While somewhat dated, this case, Ecogen LLC v. Town of Italy, 438 F. Supp. 2d 149 (W.D.N.Y. Jul. 2006), is worth mentioning at least because it is a New York state case in federal district court (these are rare) and offers some guidance on the ins and outs of wind zoning in New York towns, particularly where wind projects are contentious.
Ecogen LLC, interested since 2001 in developing a wind project in and around the Town of Italy (Yates County), filed suit to obtain relief from a wind energy (and related) development moratorium enacted in 2004 in the Town of Italy (Yates County) which was preventing Ecogen from constructing a substation in the town. The substation was for turbines to be constructed in Italy and neighboring Prattsburgh. The court indicated that while Prattsburgh was supportive of the project, Italy extended the six-month moratorium multiple times. The moratorium allowed a “hardship” exception, to be granted only after review of an application for such exception. Ecogen did not apply for such exception.
Ecogen claimed six causes of action: deprivation of due process; unconstitutionality of the moratorium; violation of 42 U.S.C. § 1983; the seeking of injunctive relief; and two state law claims. The town moved to dismiss, stating that Ecogen had failed to state a claim, in part because it failed, by not seeking a hardship exception, to obtain a final decision from the town concerning the application of the moratorium to the proposal to build a substation.
The court looked to whether the moratorium “on its face” was deficient or whether “as applied” to Ecogen it was. Regarding the facial challenge, the court indicated that to prevail Ecogen would need to show that the moratorium, at least to the extent it prevented construction of the substation, bore no rational relationship to any legitimate government purpose. The court found no valid claim that the moratorium was invalid on its face, because, under federal law, it was not “so arbitrary or irrational as to violate [Ecogen’s] substantive due process rights.” The court declined to apply state law standards advocated by Ecogen.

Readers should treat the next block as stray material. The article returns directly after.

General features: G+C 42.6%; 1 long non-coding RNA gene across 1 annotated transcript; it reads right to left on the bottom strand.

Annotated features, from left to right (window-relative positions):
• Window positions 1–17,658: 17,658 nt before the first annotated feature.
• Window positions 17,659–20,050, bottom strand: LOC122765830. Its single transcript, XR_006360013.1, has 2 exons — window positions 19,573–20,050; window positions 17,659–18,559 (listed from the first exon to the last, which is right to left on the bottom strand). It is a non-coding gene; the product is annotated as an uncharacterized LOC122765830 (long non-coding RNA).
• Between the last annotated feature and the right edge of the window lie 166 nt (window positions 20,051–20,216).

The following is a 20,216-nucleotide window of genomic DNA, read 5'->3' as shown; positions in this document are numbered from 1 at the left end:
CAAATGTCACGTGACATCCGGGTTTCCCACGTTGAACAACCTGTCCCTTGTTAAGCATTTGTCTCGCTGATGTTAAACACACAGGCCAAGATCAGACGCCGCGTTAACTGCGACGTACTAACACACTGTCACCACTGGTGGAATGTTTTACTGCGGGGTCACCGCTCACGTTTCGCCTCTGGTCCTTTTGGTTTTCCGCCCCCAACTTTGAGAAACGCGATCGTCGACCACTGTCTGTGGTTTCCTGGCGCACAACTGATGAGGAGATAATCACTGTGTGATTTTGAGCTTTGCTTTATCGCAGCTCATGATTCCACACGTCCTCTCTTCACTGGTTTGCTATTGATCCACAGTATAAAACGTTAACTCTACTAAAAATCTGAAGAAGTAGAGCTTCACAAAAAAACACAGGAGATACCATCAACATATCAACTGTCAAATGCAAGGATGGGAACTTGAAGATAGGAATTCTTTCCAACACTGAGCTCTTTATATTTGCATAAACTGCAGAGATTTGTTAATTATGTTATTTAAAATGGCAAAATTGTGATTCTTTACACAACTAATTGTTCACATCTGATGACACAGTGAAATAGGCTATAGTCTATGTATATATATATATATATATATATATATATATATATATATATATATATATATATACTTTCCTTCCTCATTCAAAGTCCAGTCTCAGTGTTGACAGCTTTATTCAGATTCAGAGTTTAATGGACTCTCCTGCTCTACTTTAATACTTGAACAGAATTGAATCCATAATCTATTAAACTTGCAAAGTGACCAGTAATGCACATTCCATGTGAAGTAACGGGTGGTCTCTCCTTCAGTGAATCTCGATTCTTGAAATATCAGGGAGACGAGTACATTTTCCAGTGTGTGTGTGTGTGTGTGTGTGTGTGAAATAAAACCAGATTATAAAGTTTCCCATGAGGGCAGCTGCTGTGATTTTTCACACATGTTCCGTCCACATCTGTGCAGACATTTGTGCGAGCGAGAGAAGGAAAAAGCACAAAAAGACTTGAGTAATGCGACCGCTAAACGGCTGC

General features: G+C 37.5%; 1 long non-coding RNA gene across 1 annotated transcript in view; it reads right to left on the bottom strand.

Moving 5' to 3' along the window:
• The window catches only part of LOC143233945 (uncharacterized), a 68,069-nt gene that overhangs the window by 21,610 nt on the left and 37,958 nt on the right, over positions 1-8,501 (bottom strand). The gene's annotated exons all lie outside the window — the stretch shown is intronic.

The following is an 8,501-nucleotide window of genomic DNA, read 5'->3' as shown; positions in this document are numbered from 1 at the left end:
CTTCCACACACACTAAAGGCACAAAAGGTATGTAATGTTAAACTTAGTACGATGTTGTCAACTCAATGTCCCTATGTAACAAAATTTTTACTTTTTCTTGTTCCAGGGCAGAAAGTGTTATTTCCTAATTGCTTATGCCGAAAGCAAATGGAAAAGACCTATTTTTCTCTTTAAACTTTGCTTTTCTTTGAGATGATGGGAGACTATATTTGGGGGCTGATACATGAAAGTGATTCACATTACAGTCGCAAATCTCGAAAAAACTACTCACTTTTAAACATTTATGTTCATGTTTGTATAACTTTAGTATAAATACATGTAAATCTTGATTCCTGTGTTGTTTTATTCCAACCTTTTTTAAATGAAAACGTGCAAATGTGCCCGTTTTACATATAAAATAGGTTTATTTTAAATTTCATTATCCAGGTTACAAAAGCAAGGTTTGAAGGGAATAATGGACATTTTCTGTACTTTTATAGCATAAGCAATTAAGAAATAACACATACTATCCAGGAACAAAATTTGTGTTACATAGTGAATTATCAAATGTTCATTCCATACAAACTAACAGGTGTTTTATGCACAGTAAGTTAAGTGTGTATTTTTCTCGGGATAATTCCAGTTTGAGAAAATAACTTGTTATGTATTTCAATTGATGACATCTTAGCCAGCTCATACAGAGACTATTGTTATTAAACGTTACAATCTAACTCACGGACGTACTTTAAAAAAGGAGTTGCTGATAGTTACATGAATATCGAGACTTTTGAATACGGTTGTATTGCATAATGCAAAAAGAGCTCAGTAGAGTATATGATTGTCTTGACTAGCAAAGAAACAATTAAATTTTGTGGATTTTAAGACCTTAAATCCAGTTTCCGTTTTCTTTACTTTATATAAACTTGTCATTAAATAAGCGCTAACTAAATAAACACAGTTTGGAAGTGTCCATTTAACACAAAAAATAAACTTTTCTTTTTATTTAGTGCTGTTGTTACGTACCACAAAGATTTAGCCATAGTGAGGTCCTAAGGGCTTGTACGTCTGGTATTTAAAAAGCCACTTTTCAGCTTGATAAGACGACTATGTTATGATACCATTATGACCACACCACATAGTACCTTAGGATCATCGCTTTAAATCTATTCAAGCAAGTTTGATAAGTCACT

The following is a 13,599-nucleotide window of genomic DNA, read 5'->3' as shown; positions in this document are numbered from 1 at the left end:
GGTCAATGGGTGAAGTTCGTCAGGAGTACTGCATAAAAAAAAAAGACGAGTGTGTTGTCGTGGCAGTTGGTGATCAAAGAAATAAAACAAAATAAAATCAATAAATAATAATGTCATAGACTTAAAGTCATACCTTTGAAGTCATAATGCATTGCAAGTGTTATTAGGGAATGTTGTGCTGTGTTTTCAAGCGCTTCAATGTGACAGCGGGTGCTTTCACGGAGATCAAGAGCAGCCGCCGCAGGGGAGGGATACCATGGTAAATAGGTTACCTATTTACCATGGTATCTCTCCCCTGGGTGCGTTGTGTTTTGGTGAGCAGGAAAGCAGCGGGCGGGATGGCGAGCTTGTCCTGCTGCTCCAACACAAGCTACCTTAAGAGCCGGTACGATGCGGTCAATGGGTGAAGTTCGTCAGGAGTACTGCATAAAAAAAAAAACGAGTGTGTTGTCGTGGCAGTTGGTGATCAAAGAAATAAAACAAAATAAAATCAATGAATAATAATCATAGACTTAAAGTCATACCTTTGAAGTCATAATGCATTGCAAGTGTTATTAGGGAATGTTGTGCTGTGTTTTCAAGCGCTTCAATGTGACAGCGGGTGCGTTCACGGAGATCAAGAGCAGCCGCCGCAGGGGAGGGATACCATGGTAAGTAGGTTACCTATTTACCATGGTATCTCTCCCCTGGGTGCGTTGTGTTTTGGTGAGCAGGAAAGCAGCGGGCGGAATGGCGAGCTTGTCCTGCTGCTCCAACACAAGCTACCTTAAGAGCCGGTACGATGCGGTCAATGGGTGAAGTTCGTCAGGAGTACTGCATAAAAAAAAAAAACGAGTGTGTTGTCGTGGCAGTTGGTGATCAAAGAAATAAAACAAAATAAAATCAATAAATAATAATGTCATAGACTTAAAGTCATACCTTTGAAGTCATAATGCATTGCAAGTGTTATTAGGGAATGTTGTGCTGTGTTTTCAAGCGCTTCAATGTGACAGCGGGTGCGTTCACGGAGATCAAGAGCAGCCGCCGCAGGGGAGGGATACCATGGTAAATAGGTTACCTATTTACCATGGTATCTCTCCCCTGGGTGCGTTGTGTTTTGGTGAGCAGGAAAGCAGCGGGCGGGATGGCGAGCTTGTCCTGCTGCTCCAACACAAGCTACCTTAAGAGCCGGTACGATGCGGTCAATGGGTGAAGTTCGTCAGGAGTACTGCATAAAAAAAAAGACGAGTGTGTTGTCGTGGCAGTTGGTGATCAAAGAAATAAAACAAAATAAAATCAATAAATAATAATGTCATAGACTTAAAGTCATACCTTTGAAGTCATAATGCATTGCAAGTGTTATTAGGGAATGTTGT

While Ecogen insisted that it was not challenging the moratorium as applied to Ecogen, the court nevertheless took it upon itself to consider such a claim. It found such a claim “not ripe for review.” Ecogen had argued that should the court so construe its claims, that the claim was ripe, because applying for the hardship exception would have been futile. The court disagreed. While a plaintiff need not “jump through a series of hoops, the last of which it is certain to find obstructed by a brick wall,” the court said there did need to be evidence that the town had no discretion to grant the exception, or had “dug in its heels and made clear” that it would not grant the exception. The doubtfulness of the grant of an exception, or the town’s hostility to the project was not enough. The court left for another day what an adequate showing of futility would be. (Considering what was happening here, one wonders how much heel digging is necessary to make such a showing before this court.)
The court found the length of the moratorium (two years running) needed to draft wind regulations “curious and suspicious”, but did not order the end of the moratorium, contingent however upon the town developing a comprehensive plan within ninety days of the court’s order or rendering a decision on a hardship exception application (if filed) within ninety days of filing.
Relatively recent press reports indicate that the town subsequently drafted a comprehensive plan that was relatively anti-wind development. Per the reports, Ecogen sued again, but agreed to put that lawsuit on hold provided the town consider incentive zoning, which would permit turbines provided the developer make certain payments.
A subsequent decision in the case, 461 F.Supp. 2d 100 (Nov. 2006) denied attorney’s fees to the defendant town.
Tip of the blade to Adam Kingsley, a land use attorney in the Chicago office of Holland + Knight, for bringing the case to our attention.